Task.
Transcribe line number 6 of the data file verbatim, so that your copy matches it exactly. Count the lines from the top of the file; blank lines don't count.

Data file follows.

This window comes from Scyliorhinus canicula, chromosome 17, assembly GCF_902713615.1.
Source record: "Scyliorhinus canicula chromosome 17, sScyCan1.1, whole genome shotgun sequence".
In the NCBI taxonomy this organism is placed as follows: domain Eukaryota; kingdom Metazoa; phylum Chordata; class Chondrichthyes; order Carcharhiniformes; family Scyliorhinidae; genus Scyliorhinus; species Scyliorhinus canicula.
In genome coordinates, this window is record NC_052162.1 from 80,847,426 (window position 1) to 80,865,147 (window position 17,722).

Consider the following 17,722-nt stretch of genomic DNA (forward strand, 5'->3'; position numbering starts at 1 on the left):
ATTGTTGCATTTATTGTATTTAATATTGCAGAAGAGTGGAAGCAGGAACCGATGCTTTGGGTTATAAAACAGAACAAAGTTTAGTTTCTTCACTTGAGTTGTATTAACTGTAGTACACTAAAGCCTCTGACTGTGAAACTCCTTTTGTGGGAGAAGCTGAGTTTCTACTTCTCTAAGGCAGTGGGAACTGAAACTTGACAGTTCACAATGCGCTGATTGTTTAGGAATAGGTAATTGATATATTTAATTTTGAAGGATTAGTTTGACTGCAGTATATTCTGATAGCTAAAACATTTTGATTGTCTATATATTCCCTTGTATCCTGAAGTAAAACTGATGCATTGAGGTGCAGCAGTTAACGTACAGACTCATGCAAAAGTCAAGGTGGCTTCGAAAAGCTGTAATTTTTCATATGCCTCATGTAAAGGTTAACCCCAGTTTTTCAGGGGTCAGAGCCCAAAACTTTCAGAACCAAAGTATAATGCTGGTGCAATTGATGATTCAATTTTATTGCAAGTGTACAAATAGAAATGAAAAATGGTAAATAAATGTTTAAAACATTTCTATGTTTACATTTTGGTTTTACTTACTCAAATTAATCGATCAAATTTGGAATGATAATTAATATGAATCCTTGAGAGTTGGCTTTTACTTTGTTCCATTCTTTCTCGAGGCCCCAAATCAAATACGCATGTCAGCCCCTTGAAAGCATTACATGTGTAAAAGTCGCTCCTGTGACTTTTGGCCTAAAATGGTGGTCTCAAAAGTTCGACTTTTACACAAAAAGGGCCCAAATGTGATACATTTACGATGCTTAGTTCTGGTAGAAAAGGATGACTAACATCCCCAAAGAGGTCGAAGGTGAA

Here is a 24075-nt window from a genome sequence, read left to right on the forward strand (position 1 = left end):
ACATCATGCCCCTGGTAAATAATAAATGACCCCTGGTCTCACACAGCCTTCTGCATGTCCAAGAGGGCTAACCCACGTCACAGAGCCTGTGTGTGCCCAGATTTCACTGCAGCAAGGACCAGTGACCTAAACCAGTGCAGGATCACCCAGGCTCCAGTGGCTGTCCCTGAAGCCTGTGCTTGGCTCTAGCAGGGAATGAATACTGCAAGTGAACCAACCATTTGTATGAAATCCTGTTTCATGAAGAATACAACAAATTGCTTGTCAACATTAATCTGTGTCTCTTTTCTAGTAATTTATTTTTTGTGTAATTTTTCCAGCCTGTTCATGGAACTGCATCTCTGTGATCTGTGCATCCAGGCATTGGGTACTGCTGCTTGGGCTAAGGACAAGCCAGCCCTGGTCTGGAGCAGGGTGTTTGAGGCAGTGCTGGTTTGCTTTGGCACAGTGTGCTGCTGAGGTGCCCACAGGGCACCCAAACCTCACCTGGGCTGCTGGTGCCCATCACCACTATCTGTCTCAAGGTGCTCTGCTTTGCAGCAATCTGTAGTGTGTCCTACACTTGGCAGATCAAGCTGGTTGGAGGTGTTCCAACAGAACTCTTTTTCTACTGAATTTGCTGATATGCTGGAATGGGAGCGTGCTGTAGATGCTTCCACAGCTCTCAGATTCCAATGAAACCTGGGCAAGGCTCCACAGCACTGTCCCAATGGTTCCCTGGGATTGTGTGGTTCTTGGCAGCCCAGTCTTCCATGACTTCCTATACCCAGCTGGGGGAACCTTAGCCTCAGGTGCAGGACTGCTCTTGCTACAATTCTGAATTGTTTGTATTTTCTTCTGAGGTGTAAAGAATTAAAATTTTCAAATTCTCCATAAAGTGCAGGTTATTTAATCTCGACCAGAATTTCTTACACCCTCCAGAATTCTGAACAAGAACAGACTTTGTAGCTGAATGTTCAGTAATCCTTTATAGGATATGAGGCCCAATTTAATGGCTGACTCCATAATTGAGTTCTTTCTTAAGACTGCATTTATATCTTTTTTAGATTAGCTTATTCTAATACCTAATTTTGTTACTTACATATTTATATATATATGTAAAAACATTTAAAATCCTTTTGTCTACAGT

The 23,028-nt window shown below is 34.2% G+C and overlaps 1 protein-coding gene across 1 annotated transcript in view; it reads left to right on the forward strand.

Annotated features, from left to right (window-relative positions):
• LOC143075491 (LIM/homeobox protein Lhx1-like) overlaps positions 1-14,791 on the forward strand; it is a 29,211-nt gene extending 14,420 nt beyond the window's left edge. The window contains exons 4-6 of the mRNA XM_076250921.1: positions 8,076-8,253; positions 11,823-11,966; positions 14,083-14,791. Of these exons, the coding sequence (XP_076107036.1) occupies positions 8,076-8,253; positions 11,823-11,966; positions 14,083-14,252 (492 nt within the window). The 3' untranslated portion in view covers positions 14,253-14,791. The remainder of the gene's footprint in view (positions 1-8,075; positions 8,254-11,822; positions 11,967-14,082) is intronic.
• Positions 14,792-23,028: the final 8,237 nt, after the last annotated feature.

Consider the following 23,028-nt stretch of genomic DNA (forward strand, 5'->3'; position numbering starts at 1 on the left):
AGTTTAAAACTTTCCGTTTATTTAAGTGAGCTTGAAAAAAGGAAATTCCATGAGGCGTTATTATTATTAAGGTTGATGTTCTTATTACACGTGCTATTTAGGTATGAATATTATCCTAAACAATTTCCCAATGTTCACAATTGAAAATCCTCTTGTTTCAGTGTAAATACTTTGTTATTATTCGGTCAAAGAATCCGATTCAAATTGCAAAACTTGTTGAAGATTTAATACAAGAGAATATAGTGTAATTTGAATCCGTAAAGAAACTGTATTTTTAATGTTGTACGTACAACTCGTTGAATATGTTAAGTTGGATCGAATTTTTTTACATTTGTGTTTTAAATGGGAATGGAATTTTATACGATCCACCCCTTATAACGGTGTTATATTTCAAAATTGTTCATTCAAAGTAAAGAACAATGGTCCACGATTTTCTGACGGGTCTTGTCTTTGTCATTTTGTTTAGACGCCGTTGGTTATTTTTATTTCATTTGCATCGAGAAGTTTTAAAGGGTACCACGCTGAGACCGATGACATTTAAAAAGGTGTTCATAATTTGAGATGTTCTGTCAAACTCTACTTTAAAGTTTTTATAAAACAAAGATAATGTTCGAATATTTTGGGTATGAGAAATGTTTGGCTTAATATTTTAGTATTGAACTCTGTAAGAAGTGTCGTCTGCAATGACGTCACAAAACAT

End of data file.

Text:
ATTGTTGCATTTATTGTATTTAATATTGCAGAAGAGTGGAAGCAGGAACCGATGCTTTGGGTTATAAAACAGAACAAAGTTTAGTTTCTTCACTTGAGTTGTATTAACTGTAGTACACTAAAGCCTCTGACTGTGAAACTCCTTTTGTGGGAGAAGCTGAGTTTCTACTTCTCTAAGGCAGTGGGAACTGAAACTTGACAGTTCACAATGCGCTGATTGTTTAGGAATAGGTAATTGATATATTTAATTTTGAAGGATTAGTTTGACTGCAGTATATTCTGATAGCTAAAACATTTTGATTGTCTATATATTCCCTTGTATCCTGAAGTAAAACTGATGCATTGAGGTGCAGCAGTTAACGTACAGACTCATGCAAAAGTCAAGGTGGCTTCGAAAAGCTGTAATTTTTCATATGCCTCATGTAAAGGTTAACCCCAGTTTTTCAGGGGTCAGAGCCCAAAACTTTCAGAACCAAAGTATAATGCTGGTGCAATTGATGATTCAATTTTATTGCAAGTGTACAAATAGAAATGAAAAATGGTAAATAAATGTTTAAAACATTTCTATGTTTACATTTTGGTTTTACTTACTCAAATTAATCGATCAAATTTGGAATGATAATTAATATGAATCCTTGAGAGTTGGCTTTTACTTTGTTCCATTCTTTCTCGAGGCCCCAAATCAAATACGCATGTCAGCCCCTTGAAAGCATTACATGTGTAAAAGTCGCTCCTGTGACTTTTGGCCTAAAATGGTGGTCTCAAAAGTTCGACTTTTACACAAAAAGGGCCCAAATGTGATACATTTACGATGCTTAGTTCTGGTAGAAAAGGATGACTAACATCCCCAAAGAGGTCGAAGGTGAA